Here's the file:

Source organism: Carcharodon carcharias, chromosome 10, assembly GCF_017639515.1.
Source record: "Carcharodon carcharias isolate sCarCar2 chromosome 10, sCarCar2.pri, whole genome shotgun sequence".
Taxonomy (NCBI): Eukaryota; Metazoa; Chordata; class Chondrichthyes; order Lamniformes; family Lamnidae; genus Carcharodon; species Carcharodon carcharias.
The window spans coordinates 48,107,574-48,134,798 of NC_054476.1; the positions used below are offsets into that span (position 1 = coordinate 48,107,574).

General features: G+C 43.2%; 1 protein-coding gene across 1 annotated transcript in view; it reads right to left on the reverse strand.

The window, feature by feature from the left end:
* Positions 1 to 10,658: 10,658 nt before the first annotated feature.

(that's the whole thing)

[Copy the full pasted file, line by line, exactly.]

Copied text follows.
Source organism: Carcharodon carcharias, chromosome 10, assembly GCF_017639515.1.
Source record: "Carcharodon carcharias isolate sCarCar2 chromosome 10, sCarCar2.pri, whole genome shotgun sequence".
Taxonomy (NCBI): Eukaryota; Metazoa; Chordata; class Chondrichthyes; order Lamniformes; family Lamnidae; genus Carcharodon; species Carcharodon carcharias.
The window spans coordinates 48,107,574-48,134,798 of NC_054476.1; the positions used below are offsets into that span (position 1 = coordinate 48,107,574).

General features: G+C 43.2%; 1 protein-coding gene across 1 annotated transcript in view; it reads right to left on the reverse strand.

The window, feature by feature from the left end:
* Positions 1 to 10,658: 10,658 nt before the first annotated feature.